Simply a Lack of Imagination?

Not only our nation but the whole planet seems to be in dire straits, and I keep wondering how this came about. Today I’m thinking it’s just a colossal failure of imagination.

One aspect of our common problem is peak oil, or in other words, the moment when worldwide oil production tops out and begins to decline. It seems to coincide with the point at which we have used about half of all the oil that exists, including that in hard to reach places (like under the oceans) and that which will be difficult and expensive to produce (like from Canada’s oil sands).

I want to talk at another time about what our dependence on this finite resource means for Americans, but today I’m just thinking about what it has done for us and what it could do for future Americans if we don’t use the last drop (besides saving them from the worst of climate change).

The myriad of petroleum products – from plastics to fertilizers to fuel – have created modern life as we know it. It will be very difficult to produce even things that aren’t directly made of oil-based materials without the energy to run factories and fuel to distribute products.  Some are just wishful thinking, like bio-fuels or hydrogen.

Alternative energy ideas are often highly reliant on the existence of enough oil: to build and run nuclear plants, to build and distribute batteries, solar panels and wind generators, etc.

I can easily imagine a not-too-distant future for my grandchildren where oil is scarce and expensive, and life is very, very different. What is harder for me to imagine is what I’m going to say to them to explain why I and my fellow Americans didn’t foresee this disaster and seriously curtail our use of fossil fuels.

Will “I couldn’t,” or “I’m just wasn’t ready,” or “It would have hurt the economy” stand up to their scrutiny as acceptable excuses for our lack of commitment now before it’s too late. Or will we just have to drag out that old saw, “I didn’t know this would happen.”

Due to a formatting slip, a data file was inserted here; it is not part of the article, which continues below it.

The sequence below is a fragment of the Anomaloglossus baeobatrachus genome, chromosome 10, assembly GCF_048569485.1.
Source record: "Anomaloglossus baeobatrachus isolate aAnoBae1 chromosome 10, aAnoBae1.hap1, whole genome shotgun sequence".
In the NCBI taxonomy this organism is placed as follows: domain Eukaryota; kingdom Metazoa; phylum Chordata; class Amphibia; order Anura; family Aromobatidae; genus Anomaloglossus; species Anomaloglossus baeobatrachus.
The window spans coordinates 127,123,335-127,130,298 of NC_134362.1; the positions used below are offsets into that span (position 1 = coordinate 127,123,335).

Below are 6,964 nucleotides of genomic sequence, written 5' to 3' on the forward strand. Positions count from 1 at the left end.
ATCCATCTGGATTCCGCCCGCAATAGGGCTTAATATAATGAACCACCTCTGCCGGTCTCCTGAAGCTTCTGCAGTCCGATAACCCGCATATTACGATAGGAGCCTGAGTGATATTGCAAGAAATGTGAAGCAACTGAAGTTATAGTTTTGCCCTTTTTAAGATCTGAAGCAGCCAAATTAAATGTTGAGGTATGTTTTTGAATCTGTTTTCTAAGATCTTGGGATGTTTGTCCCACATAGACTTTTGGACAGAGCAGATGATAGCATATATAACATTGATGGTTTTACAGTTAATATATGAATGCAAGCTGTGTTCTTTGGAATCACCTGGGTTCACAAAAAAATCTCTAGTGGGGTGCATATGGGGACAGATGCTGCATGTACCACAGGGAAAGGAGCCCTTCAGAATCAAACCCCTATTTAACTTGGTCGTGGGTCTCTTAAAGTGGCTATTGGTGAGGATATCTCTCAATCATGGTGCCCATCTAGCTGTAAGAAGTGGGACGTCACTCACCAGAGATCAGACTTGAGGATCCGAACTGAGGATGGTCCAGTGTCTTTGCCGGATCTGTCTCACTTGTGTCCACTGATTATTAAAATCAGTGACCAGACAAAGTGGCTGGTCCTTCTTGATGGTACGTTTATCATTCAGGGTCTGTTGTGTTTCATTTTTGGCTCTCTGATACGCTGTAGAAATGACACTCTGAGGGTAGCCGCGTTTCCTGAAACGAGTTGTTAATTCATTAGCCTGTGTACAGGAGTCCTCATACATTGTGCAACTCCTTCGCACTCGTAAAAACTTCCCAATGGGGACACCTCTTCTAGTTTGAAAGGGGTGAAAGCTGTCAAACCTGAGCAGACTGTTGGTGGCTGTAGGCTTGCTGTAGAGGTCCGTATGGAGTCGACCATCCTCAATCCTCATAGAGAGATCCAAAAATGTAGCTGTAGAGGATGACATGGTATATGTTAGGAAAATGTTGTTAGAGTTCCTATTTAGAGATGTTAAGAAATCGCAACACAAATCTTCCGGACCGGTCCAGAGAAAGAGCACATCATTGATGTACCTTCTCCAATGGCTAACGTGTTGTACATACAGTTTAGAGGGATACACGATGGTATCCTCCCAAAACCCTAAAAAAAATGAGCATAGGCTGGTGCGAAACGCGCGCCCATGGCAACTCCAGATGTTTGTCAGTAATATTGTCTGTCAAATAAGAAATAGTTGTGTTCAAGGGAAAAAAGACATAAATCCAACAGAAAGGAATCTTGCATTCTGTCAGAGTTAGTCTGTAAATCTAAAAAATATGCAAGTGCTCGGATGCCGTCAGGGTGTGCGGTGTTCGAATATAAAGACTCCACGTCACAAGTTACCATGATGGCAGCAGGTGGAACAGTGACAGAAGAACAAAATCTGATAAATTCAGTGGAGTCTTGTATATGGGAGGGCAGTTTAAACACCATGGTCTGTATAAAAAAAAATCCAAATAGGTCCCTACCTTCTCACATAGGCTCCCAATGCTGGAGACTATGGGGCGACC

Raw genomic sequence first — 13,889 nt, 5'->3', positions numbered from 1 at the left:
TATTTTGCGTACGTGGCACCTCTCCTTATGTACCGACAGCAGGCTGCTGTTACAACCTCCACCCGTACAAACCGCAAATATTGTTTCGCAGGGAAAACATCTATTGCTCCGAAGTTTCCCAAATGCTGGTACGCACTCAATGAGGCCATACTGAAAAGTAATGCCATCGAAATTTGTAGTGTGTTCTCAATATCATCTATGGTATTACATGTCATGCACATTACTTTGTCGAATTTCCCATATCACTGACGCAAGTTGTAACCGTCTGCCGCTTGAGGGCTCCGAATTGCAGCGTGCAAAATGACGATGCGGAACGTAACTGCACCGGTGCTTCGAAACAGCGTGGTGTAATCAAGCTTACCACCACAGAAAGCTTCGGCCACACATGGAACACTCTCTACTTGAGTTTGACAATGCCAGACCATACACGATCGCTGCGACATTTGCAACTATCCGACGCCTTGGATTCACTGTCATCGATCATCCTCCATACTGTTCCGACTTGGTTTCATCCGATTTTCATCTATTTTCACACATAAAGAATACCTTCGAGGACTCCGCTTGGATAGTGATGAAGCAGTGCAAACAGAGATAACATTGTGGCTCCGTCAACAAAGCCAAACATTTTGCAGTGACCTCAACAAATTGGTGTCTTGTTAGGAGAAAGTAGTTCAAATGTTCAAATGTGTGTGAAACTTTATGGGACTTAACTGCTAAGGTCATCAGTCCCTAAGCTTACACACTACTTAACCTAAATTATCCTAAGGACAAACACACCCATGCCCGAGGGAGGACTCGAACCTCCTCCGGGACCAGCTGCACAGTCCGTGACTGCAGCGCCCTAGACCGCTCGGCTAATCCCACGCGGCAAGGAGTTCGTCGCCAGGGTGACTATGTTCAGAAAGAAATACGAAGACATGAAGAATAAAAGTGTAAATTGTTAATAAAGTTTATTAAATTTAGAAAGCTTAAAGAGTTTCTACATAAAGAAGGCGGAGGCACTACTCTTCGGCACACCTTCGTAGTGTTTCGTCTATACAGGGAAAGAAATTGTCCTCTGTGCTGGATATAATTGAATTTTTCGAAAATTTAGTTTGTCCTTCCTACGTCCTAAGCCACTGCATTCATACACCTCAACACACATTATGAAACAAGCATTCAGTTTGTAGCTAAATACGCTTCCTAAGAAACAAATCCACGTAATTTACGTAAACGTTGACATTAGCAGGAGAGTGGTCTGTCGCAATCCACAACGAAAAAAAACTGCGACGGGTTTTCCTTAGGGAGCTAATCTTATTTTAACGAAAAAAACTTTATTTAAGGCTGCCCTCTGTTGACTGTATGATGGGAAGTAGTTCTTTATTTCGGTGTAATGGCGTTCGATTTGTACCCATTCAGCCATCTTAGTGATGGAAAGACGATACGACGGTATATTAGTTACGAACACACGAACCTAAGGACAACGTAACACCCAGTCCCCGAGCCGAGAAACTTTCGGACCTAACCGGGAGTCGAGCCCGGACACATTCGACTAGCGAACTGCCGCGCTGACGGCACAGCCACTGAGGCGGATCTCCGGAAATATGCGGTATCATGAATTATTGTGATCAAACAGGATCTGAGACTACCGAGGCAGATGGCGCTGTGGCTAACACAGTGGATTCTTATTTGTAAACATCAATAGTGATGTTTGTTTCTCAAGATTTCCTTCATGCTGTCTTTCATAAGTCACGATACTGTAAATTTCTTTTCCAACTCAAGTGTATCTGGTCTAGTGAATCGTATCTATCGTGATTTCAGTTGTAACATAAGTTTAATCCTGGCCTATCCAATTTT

What will you say?


  • Robert Hirsch who is the main energy policy adviser to the Dept of Defense says the peak is now, and the decline of world oil supplies will start by 2015, so this is not only a grandchildren issue, it is definitely also one for us here and now. It seems that most peak oil analysts expect this to be a “surprise” for individuals and governments alike, followed by shortages, panic and some level of disruption. There are however a number of communities who are already planning for the transition to a low energy economy – local food, local jobs, local skills and re-use and repair rather than throw away. It would be great to see River Falls start this level of planning. Buying green energy is a start, but we really need to step up to a whole higher level to plan for this low energy future.

  • David,
    I couldn’t have said it better myself. River Falls definitely has the wherewithal and resources to get these kinds of forward thinking projects started. What seems to be lacking is the will. I fervently hope that will take off soon and grow to meet the challenge.

  • Candace Bettendorf says:

    Oil and oil products permeate our existence. I would like to see us not so dependent on oil, but where do we start? not only the products of life, but the energy to create these products depend on oil. What solutions exist? If we burn wood, it pollutes the atmosphere. Wind turbines are no longer in favor because of their noise, and because neighbors think they’re unsightly. Horses instead of cars? There is a manure problem. And what can replace asphalt roads? In farming, oil helps the US feed the world. Without oil and oil products, farmers would be bankrupt, and crops would be less than half of what they are now per acre. I’m not being negative, really, just confused, and somewhat discouraged. I feel like dependence on something other than oil is merely a dream, and not really a possibility. I would love to see some oil-replacement ideas from some serious inventors and innovators.

    • Ah yes, this does seem like an insurmountable dilemma. When we begin to realize that so much of our lives depend so heavily on oil, and the replacement options are either entirely insufficient or non-existent, it appears that we can do no better than shaving a little off the top of our oil consumption and continuing business as usual. However, that “dependence on something other than oil dream” you mention is NOT OPTIONAL. We are facing an immediate future of scarcity as production goes down and demand goes up. Costly wars to control production sites will bankrupt our country and we might not even win them! As other markets (China and 3rd world countries) open for crude oil, it is certainly possible that our “friends” in the Middle East will decide to send their oil elsewhere. In that kind of a world, our oil producing allies like Canada and Great Britain will most likely need to keep their diminishing production for themselves. We will be reduced to only what America produces, which I believe is about 40% of what we use, and that is assuming we can still import manufactured goods from China and don’t have to start producing them ourselves.